I am a UK importer – what do I need to know about the supply chains for getting my goods out of the EU and imported into the UK?
Exporting through RoRo Ports
Step 1 – Who can export goods from the EU, and do they need to register?
Following the end of the transition period, UK registered businesses cannot act as the EU exporter, even if they have an EU VAT number. A UK business will need an EU registered company to act as an exporter or as a representative for them in order to export goods from the EU. The exporter has to be established in the EU and involved in the operation (so could be a freight forwarder or carrier etc).
Every EU business exporting goods will need to have an Economic Operator’s Registration and Identification (EORI) number from a customs authority in the EU. After the transition period, only EORI numbers issued by an EU member state will be acceptable in the EU.
Exporters will need to have an EU EORI number even if they use a forwarder or customs agent for export declarations. A business can apply for an EORI number from customs authorities across the EU.
Step 2 – Should I agree trading terms and conditions with the EU exporter or their agent in advance?
The UK importer and EU exporter should agree terms and conditions so that the responsibility for tariffs, duties and border formalities is clear. The International Chambers of Commerce create and publish a standard set of trading terms and conditions for traders who are buying, selling, transporting, and clearing goods. It is important to determine which party will be responsible for any consequences of customs checks, and who will be financially responsible in case of any issues.
Step 3 – If I am importing controlled, restricted or prohibited goods, what do I need to do to prepare my goods for export from the EU?
Certificates or licenses will be required to export certain goods and types of products. This includes food and feed, live animals, endangered species, dual-use goods, drugs and chemicals. Certificates will need to be applied for at least two weeks in advance (time limits may vary between EU Member States).UK Authorities will need to be pre-notified through the UK’s Import of products, animals, food and feed system (IPAFFS) about the arrival of some goods. The relevant licences or certificates will need to accompany the goods.
As now, live animals and high-risk animal by-products entering the UK from the EU must be pre- notified. From April 2021 high risk food and feed products entering the UK must be pre-notified. For live animals, germplasm, and products of animal origin (POAO) subject to safeguarding measures the UK importer should supply the EU exporter / Official Veterinarian (OV) with the unique notification number (UNN) that is produced when the importer notifies the UK’s Animal Plant Health Agency (APHA) about the import. The exporter must add the UNN to the commercial documentation or health certificate (if one is required).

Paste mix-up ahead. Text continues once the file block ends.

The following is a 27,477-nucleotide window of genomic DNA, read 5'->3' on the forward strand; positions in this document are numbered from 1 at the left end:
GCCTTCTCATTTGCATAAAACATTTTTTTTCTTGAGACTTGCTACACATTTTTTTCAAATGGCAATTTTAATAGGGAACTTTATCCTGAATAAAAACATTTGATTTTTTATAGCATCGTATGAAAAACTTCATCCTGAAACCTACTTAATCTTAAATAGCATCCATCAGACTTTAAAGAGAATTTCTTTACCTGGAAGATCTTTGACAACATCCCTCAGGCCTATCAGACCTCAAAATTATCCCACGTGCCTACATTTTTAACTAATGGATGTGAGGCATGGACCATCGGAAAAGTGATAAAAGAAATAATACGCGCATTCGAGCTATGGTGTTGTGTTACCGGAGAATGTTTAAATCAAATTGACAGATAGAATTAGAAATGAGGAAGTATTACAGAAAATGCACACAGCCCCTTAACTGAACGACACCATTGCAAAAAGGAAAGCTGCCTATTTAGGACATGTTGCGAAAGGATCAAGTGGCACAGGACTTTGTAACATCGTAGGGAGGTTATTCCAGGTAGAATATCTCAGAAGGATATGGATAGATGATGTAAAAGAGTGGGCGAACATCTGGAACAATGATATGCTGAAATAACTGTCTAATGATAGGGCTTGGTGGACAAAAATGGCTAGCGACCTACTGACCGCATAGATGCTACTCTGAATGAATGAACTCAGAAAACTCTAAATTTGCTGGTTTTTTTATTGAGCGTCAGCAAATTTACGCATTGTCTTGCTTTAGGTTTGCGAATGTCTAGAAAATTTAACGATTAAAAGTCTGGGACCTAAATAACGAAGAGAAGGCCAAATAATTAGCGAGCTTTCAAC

Step 4 – Has the exporter prepared any necessary Export Health Certificates?
An export health certificate (EHC) is an official document that confirms an export meets the health requirements of the UK. The certificate must be signed by an EU official vet (OV). A completed EHC is required for each type of animal or animal product being exported from the EU to the UK. If a consignment includes a mix of products, a separate EHC will be required for each type of product.
The transporter of the goods must carry the necessary certificates and licenses so they can be presented at the border if requested.
Step 5 – Has the exporter or their agent submitted the customs declaration(s)?
The exporter or their agent must submit the customs declaration at an EU office of export, and produce one of the following documents:
• Export Accompanying Document (EAD) from which the Movement Reference Number (MRN) is generated – and which may also contain the data for the safety and security declaration. For goods under a certain value, an Exit Summary Declaration (EXS) is sufficient, and no EAD is needed.
• Transit Accompanying Document (TAD) / Movement Reference Number (MRN)
• A combined Transit (Security) Accompanying Document (TSAD) / Movement Reference Number (MRN) (this option may not be available in some Member States for a few years)
If there is no customs declaration, there is a requirement to confirm that a separate Exit Summary Declaration (EXS) has been lodged into the Member State Export Control System (ECS).The export accompanying document (EAD) produced will contain the movement reference number (MRN) that the haulier should present at the EU border. The MRN is a number and a bar code. The customs declaration should be submitted by the exporter or their agent into the Member States customs system.